What Do You Do When Employees Start Using a Free Cloud Service? The shadow IT
What do you do as CIO when people in your company start using a free cloud service that’s better than the similar service you deployed for them at great expense? For example, what if your employees are spending time on a Jive social platform because it’s faster and easier to use than the solution you proudly put into place last year?
You could ban the cloud service or severely restrict their access to it. Or you could take the more open-minded approach used at IBM, itself a leading provider of cloud services. IBM gives employees broad scope to access cloud resources for nonsensitive data and application use.
But that’s not the end of the story. Through its Digital IBMer initiative, the company provides IT-policy training that guides employees to a detailed understanding of cloud risks and policies and ultimately ensures a high degree of security. IBM provides a paradigm for what other companies should be doing.
Use of cloud services that aren’t officially sanctioned by companies — shadow IT, as some people call it — is growing quickly. The average company now uses 923 distinct cloud services, such as Amazon Web Services, Microsoft’s Azure, Office 365, Salesforce, Box, and Yammer. Use of these services grew 21.6% in 2014, reports cloud-security firm Skyhigh Networks, which tracks 17 million users and 10,000 cloud services worldwide. Some 90% of companies’ cloud activity is attributable to individual employees and small teams, rather than corporations’ business-technology groups.
The security of these services is an issue: The vast majority (90%) of cloud services don’t encrypt data at rest (as opposed to in transmission), only 15% support multifactor authentication, and even fewer (6%) are ISO certified, says Skyhigh CEO Rajiv Gupta. (ISO 27001 was created in 2013 to ensure that security risks and threats to the business are assessed and managed, that physical security processes such as restricted access are enforced consistently, and that audits are conducted regularly.)
Because it’s so difficult to monitor and regulate employees’ use of file-sharing sites and other cloud services, many CIOs simply ignore the whole issue. Which is exactly what I did when, as “CIO” of my home, I recently tried to figure out whether and how to limit my kids’ internet access. It had been necessary for me to install a new operating system after they had picked up viruses while accessing sites that gave them clues on how to progress in their online games. Just like employees of your company, my kids are opportunistic: If they find a cloud service that provides something they want, they use it, without investigating. I wondered: Should I lock them down completely? Should I restrict them to trusted sources? If so, how? One option would have been to limit the router to addresses I knew. But their friends were telling them about new sites every day, and I wouldn’t have been able to keep up.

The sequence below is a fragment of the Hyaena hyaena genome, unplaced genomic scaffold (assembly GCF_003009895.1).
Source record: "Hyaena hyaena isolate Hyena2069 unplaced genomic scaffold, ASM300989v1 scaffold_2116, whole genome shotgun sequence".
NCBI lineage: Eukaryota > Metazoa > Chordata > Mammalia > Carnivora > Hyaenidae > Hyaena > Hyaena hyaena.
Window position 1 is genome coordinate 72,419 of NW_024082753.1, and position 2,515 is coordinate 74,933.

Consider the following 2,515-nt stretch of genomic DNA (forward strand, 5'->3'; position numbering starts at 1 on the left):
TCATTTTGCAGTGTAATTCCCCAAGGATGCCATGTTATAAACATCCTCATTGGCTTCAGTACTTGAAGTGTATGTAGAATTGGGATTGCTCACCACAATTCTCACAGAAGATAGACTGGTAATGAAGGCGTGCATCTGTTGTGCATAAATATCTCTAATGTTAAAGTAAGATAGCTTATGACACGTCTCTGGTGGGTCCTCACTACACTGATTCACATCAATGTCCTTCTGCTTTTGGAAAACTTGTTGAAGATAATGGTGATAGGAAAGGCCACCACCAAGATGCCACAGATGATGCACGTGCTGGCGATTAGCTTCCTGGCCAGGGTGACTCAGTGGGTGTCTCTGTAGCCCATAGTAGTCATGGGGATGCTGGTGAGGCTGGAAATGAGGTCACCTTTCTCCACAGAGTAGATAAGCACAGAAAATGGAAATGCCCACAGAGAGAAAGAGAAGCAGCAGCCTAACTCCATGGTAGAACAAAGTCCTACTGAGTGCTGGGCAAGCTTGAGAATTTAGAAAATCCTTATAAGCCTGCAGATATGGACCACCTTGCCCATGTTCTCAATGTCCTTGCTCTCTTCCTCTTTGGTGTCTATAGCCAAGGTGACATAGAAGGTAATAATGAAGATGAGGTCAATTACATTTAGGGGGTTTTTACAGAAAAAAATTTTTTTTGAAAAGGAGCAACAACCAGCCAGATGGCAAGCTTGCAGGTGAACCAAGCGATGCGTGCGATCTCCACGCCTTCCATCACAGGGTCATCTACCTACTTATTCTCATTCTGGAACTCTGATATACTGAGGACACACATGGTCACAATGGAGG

In the end I took a hands-off approach, hoping their common sense would limit any risky fringe behavior on game and media sites that I’d never heard of. Some of the sites they access are fine. But the risks are definitely out there.
Which is why companies can’t afford to be as hands-off as I am. Cloud services have become important productivity tools, driving cost savings and enhanced flexibility, but their unrestricted use not only opens a door for infiltrators to get into the company’s data, it also can provide a channel for that information to be extracted. In one company, after an employee had left, an audit showed that the individual had uploaded 4.5 gigabytes of files to Kanbox, a personal-cloud-storage solution recently acquired by Alibaba and hosted in China. In another company, an employee uploaded 48.7 gigabytes in a single day to RyuShare, from where the data was sent to a drop zone in another country. In yet another company, an employee uploaded sensitive programming to SourceForge, an open-source code repository that anyone can access.